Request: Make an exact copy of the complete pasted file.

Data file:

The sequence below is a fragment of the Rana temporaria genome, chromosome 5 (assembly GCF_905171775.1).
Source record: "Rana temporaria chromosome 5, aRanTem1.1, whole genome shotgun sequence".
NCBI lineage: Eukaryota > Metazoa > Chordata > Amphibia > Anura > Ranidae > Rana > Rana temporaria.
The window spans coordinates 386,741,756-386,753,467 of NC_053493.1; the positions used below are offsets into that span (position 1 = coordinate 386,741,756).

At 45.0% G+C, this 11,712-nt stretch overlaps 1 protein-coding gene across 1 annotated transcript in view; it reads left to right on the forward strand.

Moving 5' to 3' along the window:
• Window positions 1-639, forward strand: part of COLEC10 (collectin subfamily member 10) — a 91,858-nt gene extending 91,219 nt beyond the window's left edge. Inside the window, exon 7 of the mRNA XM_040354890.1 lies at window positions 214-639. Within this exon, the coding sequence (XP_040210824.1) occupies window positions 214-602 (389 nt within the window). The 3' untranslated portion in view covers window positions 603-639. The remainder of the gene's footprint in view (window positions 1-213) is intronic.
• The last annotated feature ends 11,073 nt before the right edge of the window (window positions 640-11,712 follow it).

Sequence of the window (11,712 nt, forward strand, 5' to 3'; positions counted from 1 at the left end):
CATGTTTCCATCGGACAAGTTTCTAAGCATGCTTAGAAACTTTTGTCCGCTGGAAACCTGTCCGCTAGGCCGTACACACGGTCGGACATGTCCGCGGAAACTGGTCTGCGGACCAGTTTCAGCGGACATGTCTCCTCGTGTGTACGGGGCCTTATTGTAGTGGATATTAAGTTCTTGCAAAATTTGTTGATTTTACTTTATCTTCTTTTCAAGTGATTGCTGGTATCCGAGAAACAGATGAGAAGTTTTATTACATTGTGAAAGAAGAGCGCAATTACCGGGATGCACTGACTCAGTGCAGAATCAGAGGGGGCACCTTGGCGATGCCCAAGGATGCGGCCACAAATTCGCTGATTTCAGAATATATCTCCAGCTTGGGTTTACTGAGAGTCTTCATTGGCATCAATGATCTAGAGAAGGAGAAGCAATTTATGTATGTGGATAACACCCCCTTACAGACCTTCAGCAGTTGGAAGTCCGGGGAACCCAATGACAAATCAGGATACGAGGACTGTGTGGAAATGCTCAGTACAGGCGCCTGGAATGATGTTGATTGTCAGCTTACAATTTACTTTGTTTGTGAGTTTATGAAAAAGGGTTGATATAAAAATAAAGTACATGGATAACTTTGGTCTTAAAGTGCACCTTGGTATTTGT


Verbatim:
The sequence below is a fragment of the Rana temporaria genome, chromosome 5 (assembly GCF_905171775.1).
Source record: "Rana temporaria chromosome 5, aRanTem1.1, whole genome shotgun sequence".
NCBI lineage: Eukaryota > Metazoa > Chordata > Amphibia > Anura > Ranidae > Rana > Rana temporaria.
The window spans coordinates 386,741,756-386,753,467 of NC_053493.1; the positions used below are offsets into that span (position 1 = coordinate 386,741,756).

At 45.0% G+C, this 11,712-nt stretch overlaps 1 protein-coding gene across 1 annotated transcript in view; it reads left to right on the forward strand.

Moving 5' to 3' along the window:
• Window positions 1-639, forward strand: part of COLEC10 (collectin subfamily member 10) — a 91,858-nt gene extending 91,219 nt beyond the window's left edge. Inside the window, exon 7 of the mRNA XM_040354890.1 lies at window positions 214-639. Within this exon, the coding sequence (XP_040210824.1) occupies window positions 214-602 (389 nt within the window). The 3' untranslated portion in view covers window positions 603-639. The remainder of the gene's footprint in view (window positions 1-213) is intronic.
• The last annotated feature ends 11,073 nt before the right edge of the window (window positions 640-11,712 follow it).

Sequence of the window (11,712 nt, forward strand, 5' to 3'; positions counted from 1 at the left end):
CATGTTTCCATCGGACAAGTTTCTAAGCATGCTTAGAAACTTTTGTCCGCTGGAAACCTGTCCGCTAGGCCGTACACACGGTCGGACATGTCCGCGGAAACTGGTCTGCGGACCAGTTTCAGCGGACATGTCTCCTCGTGTGTACGGGGCCTTATTGTAGTGGATATTAAGTTCTTGCAAAATTTGTTGATTTTACTTTATCTTCTTTTCAAGTGATTGCTGGTATCCGAGAAACAGATGAGAAGTTTTATTACATTGTGAAAGAAGAGCGCAATTACCGGGATGCACTGACTCAGTGCAGAATCAGAGGGGGCACCTTGGCGATGCCCAAGGATGCGGCCACAAATTCGCTGATTTCAGAATATATCTCCAGCTTGGGTTTACTGAGAGTCTTCATTGGCATCAATGATCTAGAGAAGGAGAAGCAATTTATGTATGTGGATAACACCCCCTTACAGACCTTCAGCAGTTGGAAGTCCGGGGAACCCAATGACAAATCAGGATACGAGGACTGTGTGGAAATGCTCAGTACAGGCGCCTGGAATGATGTTGATTGTCAGCTTACAATTTACTTTGTTTGTGAGTTTATGAAAAAGGGTTGATATAAAAATAAAGTACATGGATAACTTTGGTCTTAAAGTGCACCTTGGTATTTGT